Two former FCC officials say the current indecency censorship crusade of the FCC is illegal. Broadcdasting & Cable reports.
Thanks to XM and Sirius satellite radio, it is possible to gain airplay for music and songs that are not classic hits, which traditional AM and FM radio stations play over and over again, to the exclusion of non-hits. Offering hundreds of music channels, the barrier that had existed for all but the most popular songs has been lifted, according to the New York Times.
A new survey of Internet users shows that conservative Republican web browsers tend to click on right wing political sites such as Rush Limbaugh’s site and that of the Weekly Standard, while Democratic Web browsers go – not to left wing sites – but to non-political ones, cultural sites such as black-oriented Web sites. The New York Times says Democrats are going to sites for communities that are heavily Democratic. One analyst says “I don’t know whether this tells us that Democrats haven’t figured out how to make politics entertaining.”
Reuters and Yahoo are hoping to turns the millions of people with cameras and video phone recorders into photojournalists. They are establishing a site that will feature photographs submitted by people in the general public, according to the New York Times.
The future of Internet advertising is in the United Kingdom. Web advertising is soaring there, and anyone interested in seeing how it works should travel to Britain, according to the New York Times.
Thanks to sharp-edged hosts such as former prosecutor Nancy Grace, and conservative radio talk show host Glenn Beck, primetime ratings for CNN’s Headline News channel are spiking, according to the New York Times.
The Wall Street Journal has been expanding over the past several years, adding new sections and launching a Saturday weekend edition. But now the Wall Street Journal is shrinking – in a different way, according to the New York Times.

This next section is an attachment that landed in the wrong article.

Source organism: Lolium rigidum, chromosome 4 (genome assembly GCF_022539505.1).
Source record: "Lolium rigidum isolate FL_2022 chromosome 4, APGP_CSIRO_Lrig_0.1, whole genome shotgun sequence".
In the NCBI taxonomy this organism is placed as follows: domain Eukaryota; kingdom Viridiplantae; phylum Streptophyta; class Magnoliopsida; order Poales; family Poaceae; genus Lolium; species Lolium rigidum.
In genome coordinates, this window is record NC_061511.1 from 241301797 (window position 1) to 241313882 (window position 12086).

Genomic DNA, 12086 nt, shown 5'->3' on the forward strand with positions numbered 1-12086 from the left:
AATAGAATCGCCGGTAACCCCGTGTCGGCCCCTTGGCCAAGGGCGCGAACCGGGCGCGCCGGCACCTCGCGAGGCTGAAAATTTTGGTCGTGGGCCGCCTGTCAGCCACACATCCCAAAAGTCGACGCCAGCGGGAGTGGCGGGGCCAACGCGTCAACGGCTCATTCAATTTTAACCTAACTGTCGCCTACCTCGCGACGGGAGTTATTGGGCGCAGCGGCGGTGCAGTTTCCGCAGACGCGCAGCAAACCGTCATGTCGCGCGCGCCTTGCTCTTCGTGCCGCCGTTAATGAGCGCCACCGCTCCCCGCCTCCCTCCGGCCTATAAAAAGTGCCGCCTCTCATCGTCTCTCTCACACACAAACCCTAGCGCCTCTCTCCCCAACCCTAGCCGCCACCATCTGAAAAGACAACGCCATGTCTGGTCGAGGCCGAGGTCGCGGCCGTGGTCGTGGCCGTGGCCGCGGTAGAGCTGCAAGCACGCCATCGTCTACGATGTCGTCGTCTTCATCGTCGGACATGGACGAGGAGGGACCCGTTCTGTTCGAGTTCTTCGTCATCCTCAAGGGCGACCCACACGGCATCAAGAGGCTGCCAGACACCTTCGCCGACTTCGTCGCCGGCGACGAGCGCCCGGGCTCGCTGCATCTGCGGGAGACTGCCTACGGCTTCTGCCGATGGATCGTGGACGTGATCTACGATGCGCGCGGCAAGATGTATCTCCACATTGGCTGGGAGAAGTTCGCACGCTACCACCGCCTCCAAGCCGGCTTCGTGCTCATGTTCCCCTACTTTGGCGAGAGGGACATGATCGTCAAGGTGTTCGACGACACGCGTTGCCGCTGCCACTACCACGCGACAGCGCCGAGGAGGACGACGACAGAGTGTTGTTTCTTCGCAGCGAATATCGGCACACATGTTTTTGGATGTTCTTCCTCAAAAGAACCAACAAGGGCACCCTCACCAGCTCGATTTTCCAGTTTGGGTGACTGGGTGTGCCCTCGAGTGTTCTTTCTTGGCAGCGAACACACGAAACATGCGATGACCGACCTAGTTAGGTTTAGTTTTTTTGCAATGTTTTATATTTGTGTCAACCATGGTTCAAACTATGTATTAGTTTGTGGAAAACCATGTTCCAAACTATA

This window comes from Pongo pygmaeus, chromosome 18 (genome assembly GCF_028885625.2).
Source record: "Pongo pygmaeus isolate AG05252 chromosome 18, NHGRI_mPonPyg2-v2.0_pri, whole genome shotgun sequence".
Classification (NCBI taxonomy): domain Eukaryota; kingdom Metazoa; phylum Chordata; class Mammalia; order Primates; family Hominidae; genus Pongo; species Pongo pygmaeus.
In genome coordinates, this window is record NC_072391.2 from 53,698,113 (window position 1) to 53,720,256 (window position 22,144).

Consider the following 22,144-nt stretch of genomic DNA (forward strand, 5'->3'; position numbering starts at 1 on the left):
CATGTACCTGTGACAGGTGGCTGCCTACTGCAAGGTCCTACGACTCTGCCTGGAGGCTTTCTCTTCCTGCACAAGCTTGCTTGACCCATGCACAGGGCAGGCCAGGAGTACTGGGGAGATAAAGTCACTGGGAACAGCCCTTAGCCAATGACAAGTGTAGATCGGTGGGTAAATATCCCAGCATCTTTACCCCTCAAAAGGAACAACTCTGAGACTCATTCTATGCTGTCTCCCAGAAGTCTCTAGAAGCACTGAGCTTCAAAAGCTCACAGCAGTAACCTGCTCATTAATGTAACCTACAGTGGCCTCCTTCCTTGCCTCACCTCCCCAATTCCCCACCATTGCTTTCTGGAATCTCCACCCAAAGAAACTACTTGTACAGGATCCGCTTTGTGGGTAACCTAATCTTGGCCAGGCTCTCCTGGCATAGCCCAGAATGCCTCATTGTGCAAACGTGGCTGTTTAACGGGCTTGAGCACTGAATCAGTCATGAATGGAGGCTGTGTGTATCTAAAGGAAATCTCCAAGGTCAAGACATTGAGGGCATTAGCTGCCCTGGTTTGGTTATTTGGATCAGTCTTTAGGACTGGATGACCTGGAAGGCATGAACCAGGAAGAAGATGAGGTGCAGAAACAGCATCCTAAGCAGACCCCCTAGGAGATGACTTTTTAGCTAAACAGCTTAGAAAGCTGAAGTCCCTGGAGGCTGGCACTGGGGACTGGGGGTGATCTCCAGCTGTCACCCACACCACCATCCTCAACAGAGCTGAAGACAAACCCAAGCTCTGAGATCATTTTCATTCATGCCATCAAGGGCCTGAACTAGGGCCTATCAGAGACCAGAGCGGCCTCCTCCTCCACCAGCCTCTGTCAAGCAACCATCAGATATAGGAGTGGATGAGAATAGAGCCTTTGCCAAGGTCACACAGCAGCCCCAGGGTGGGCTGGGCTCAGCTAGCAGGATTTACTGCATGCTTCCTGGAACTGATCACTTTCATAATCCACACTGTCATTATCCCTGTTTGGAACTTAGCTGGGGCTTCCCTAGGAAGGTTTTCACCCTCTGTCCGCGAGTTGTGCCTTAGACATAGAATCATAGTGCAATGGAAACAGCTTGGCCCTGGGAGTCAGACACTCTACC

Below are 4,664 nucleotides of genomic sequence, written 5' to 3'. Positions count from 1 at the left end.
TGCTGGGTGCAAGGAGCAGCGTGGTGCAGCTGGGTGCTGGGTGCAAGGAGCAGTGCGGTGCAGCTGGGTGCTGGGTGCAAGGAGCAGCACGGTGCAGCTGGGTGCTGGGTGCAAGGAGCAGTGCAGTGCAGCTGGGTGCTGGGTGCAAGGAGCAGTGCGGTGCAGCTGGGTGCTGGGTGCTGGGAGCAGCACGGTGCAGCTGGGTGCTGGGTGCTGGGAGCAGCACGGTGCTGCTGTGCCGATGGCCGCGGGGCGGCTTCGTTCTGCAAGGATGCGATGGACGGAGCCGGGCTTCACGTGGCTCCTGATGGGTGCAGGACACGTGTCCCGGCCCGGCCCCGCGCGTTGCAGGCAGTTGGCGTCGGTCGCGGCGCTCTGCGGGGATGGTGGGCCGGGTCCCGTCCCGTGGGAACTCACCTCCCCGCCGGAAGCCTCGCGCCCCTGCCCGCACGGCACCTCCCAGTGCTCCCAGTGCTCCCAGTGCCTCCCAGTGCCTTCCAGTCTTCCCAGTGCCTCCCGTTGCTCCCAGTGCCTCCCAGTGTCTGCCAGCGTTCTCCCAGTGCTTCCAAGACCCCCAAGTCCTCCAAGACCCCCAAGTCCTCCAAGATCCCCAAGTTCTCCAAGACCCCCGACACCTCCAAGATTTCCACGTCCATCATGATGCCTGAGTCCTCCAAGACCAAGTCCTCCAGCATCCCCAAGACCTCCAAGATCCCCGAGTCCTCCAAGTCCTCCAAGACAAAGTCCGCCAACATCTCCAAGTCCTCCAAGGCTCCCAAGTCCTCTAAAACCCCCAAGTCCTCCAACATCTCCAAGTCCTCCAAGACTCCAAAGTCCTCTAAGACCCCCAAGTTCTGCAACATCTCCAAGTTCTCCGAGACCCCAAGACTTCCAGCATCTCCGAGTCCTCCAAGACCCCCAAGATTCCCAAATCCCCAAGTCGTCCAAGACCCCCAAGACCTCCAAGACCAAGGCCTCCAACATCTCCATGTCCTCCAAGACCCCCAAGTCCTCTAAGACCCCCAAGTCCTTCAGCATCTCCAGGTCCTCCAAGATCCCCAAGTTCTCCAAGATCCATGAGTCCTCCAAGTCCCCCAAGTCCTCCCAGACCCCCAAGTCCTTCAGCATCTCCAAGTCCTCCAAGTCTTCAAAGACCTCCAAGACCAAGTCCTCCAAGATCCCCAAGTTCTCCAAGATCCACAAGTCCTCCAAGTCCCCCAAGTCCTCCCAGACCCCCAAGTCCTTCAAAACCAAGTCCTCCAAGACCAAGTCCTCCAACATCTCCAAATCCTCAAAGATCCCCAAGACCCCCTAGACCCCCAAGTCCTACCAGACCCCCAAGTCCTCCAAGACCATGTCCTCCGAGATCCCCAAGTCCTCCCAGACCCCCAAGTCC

The Washington Post Sunday Magazine is 20 years old, and to mark its anniversary interviewed prominent people in D.C., including Larry King, current CNN host and former Mutual radio network host. Here is the Washington Post story.
CBS is tweaking the CBS Evening News with Katie Couric, injecting a more aggressive approach, the Washington Post reports.
CNBC today relaunches its Web site, focusing on additional video and more investor tools, according to Reuters.
The TV news industry Web site Newsblues.com has issued a list of best radio and TV news Web sites. The Web sites cited by Newsblues include national sites such as one listing salaries of TV news anchors, and local ones such as Tampa, Florida and Asheville, North Carolina.
When new local owners took over the Philadelphia Inquirer there were sharp cutbacks, and the union has threatened a strike. But a tentative agreement was reached today on non-wage issues, which reduces the possibility of a strike, according to the Inquirer.
The celebrated chef Jacques Pepin is featured in a published interview today, discussing his life and career. Pepin has hosted no fewer than 13 PBS TV shows, according to the Pittsburgh Post Gazette.
Verizon has agreed to carry PBS Kids Sprout on its television service, according to a story on the fierce competition between Verizon and Comcast, in today’s Philadelphia Inquirer.